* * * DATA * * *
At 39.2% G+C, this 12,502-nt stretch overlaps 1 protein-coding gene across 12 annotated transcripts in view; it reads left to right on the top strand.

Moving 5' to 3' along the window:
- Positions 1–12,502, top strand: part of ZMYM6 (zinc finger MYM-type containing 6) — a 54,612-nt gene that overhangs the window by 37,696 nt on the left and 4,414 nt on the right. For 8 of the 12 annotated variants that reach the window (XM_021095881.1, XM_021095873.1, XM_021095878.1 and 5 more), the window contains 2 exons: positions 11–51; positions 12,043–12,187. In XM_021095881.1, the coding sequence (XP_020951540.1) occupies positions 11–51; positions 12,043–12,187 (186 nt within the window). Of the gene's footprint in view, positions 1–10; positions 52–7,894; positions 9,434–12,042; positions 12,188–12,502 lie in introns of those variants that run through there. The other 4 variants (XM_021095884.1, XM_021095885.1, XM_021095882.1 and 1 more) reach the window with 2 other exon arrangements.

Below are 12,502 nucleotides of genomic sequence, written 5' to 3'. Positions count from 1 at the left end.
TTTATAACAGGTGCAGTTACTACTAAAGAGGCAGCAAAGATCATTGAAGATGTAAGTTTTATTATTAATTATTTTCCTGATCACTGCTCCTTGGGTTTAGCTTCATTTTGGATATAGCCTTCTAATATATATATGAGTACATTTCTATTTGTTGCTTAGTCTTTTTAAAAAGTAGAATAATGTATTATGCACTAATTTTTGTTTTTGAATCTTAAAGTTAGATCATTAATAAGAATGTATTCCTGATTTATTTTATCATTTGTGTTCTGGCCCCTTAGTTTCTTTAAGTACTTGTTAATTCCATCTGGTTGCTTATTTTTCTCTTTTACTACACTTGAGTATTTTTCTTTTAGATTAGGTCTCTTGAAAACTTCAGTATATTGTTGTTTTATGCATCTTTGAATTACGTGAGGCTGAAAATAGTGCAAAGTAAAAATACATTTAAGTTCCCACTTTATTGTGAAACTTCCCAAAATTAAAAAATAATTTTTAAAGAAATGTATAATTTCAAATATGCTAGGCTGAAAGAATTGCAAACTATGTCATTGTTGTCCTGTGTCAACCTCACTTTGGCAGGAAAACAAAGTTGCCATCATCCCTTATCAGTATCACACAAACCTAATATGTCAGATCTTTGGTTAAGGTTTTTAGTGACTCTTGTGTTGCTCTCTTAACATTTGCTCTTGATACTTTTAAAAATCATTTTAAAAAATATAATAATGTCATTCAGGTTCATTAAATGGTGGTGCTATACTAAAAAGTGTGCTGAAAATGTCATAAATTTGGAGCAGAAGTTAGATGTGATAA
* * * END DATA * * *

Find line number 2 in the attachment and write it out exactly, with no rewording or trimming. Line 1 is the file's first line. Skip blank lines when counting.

Moving 5' to 3' along the window: